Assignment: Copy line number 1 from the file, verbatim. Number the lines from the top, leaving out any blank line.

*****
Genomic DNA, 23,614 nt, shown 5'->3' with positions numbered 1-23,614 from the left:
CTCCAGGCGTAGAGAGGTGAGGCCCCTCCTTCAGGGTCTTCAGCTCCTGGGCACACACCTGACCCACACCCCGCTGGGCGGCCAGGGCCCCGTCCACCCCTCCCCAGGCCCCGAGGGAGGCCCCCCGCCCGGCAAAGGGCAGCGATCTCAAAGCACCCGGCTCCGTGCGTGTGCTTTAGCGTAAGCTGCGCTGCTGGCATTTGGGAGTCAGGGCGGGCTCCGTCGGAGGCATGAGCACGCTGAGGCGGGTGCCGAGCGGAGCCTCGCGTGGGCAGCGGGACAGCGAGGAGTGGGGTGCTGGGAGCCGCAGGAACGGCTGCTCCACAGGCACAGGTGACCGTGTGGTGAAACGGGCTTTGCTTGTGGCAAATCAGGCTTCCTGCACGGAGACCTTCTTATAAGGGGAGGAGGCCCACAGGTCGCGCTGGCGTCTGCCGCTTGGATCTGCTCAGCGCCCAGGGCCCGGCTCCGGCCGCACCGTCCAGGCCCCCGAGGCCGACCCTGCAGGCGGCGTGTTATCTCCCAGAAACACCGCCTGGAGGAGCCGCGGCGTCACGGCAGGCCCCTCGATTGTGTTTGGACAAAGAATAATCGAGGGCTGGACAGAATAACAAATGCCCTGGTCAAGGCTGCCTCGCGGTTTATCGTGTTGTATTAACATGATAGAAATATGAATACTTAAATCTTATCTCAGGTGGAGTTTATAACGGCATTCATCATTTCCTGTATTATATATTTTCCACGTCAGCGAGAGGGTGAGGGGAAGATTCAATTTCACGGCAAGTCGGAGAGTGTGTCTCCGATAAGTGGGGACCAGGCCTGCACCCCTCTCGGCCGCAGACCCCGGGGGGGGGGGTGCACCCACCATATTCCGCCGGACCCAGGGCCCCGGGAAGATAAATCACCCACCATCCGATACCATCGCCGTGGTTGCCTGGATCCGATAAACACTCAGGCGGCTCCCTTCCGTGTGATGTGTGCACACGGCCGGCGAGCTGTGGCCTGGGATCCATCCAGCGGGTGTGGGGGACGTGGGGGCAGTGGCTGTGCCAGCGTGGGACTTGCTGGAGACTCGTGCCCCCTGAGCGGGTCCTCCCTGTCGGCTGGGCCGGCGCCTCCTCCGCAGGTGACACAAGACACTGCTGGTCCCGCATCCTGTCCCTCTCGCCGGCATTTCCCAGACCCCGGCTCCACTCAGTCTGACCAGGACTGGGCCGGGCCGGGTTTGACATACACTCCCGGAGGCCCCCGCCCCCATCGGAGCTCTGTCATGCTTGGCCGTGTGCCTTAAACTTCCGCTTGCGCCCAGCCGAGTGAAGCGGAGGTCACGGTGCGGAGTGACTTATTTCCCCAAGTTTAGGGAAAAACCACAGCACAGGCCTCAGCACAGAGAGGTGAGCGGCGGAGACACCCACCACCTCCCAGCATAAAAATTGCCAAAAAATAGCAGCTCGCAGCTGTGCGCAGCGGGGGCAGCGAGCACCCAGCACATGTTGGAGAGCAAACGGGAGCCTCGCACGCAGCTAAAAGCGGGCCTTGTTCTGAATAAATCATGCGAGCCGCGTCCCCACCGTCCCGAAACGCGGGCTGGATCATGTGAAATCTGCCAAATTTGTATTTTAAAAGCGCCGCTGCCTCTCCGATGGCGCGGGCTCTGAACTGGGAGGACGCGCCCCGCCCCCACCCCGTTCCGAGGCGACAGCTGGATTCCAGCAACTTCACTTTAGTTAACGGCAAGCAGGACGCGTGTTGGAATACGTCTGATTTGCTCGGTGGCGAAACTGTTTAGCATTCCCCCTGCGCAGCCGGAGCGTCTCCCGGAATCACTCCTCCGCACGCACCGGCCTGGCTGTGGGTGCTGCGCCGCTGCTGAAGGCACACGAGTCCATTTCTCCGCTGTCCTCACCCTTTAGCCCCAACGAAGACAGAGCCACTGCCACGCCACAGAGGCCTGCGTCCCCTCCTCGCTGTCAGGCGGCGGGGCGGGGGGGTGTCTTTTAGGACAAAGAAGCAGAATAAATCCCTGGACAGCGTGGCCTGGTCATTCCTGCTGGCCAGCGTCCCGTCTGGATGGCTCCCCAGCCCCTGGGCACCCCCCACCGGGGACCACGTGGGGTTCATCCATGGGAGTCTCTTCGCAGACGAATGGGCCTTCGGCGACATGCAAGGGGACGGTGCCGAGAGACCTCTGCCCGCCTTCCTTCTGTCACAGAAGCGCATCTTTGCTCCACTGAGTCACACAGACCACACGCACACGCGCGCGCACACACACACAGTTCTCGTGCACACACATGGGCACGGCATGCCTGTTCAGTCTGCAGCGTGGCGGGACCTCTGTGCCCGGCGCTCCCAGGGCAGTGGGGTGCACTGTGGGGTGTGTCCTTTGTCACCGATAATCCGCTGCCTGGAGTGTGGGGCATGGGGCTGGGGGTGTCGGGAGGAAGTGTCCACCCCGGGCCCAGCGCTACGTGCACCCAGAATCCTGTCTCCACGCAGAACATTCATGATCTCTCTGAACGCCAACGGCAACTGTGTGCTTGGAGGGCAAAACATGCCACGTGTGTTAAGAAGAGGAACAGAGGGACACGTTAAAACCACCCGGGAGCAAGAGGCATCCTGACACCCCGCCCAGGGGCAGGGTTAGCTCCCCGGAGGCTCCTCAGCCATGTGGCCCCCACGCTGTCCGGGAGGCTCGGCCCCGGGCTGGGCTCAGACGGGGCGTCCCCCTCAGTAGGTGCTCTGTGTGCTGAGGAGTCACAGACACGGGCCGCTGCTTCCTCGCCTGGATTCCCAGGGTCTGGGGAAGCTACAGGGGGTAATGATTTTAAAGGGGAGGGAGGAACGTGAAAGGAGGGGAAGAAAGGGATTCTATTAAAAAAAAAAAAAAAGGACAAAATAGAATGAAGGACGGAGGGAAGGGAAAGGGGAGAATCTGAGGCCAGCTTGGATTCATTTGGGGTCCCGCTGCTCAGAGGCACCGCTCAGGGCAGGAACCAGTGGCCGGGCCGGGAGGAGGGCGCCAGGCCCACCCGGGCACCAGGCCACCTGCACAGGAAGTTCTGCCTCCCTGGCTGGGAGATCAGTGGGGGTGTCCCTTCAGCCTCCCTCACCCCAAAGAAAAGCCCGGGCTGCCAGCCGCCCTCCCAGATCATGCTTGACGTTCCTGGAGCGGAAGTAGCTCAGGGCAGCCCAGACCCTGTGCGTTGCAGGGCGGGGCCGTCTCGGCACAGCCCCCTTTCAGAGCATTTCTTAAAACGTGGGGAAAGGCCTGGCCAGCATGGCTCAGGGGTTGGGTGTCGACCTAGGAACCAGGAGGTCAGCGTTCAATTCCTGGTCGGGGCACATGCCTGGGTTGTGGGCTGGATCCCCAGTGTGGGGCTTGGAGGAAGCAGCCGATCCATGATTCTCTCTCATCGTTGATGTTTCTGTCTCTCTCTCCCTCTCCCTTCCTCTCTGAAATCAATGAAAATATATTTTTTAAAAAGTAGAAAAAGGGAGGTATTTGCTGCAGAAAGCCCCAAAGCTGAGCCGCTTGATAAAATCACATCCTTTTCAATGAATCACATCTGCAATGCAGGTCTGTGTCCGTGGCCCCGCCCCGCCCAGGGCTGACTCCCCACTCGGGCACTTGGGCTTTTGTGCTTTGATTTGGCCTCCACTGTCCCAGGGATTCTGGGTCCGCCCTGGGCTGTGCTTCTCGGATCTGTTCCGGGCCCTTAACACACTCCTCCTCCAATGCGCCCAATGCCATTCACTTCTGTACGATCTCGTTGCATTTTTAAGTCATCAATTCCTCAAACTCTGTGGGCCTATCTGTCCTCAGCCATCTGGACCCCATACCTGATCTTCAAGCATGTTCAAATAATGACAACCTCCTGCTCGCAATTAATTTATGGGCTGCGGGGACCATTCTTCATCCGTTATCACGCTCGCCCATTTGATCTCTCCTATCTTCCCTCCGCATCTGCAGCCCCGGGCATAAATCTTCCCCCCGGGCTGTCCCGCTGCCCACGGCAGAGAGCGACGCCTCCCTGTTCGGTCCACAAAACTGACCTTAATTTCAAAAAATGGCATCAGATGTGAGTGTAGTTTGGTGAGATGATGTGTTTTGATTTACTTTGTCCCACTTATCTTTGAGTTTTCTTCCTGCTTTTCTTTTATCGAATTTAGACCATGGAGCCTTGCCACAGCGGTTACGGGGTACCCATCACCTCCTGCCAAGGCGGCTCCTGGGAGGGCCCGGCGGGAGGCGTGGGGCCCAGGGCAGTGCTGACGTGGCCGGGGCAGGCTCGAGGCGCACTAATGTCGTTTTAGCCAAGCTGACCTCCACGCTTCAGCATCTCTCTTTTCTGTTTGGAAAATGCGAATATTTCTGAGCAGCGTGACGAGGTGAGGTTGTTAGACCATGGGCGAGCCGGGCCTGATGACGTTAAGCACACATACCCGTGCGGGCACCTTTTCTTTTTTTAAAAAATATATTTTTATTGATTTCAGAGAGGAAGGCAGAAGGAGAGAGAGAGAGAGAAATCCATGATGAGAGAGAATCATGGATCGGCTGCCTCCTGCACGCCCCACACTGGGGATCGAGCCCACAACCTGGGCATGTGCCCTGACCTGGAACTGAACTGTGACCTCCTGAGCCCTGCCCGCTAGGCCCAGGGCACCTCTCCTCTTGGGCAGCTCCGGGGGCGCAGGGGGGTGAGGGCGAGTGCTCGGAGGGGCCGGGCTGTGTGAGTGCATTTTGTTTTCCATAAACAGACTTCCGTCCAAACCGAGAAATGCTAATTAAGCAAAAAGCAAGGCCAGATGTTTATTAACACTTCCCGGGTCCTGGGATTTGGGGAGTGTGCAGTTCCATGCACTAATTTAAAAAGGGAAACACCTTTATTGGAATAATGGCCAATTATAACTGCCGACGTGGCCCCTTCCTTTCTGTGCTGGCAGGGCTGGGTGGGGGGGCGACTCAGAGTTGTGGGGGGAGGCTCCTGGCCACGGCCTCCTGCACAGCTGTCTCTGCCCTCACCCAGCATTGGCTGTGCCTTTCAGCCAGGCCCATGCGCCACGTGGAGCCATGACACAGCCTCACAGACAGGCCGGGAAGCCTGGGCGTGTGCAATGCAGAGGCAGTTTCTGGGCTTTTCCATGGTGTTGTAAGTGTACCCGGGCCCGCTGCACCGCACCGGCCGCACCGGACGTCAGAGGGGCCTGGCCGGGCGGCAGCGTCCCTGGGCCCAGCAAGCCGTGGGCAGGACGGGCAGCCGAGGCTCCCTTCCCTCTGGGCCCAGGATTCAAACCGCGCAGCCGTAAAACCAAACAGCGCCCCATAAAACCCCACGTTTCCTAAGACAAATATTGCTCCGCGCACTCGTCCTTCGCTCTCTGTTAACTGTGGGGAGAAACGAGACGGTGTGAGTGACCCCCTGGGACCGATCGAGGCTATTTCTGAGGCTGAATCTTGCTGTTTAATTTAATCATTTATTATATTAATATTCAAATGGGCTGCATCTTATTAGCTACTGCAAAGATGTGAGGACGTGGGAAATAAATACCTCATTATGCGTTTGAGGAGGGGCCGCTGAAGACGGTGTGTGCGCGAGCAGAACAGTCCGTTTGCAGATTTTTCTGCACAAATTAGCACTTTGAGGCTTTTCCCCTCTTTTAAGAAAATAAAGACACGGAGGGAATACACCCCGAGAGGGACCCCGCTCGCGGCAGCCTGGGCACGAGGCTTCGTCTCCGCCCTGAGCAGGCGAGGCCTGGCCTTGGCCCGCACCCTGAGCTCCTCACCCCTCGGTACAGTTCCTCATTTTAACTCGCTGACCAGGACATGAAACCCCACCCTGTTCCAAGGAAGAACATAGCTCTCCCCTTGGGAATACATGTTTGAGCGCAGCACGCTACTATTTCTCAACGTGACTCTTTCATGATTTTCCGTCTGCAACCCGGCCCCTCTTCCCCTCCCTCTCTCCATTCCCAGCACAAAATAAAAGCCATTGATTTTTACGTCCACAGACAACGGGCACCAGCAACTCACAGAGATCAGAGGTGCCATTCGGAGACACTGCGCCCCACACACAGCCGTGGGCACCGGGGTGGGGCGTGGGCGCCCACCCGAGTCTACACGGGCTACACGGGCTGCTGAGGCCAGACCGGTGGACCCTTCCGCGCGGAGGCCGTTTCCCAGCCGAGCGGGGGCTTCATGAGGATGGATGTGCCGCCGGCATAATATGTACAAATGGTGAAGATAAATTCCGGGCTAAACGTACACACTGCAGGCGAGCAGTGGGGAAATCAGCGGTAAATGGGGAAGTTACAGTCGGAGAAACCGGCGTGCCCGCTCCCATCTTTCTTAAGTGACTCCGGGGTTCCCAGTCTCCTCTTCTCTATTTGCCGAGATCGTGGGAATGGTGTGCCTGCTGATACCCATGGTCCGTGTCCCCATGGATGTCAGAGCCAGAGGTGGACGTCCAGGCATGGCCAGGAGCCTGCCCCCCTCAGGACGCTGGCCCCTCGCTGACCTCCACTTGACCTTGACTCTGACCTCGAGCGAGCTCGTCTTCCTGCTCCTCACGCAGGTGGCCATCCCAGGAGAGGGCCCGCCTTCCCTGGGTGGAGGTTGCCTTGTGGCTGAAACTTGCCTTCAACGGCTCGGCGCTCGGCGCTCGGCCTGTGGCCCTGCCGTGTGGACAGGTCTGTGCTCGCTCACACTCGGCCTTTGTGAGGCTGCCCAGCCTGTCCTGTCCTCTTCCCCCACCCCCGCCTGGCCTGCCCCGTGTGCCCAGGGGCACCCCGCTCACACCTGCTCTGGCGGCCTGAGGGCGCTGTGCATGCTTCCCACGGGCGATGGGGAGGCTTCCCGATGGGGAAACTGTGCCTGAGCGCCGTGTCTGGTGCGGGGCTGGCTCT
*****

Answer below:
Genomic DNA, 23,614 nt, shown 5'->3' with positions numbered 1-23,614 from the left: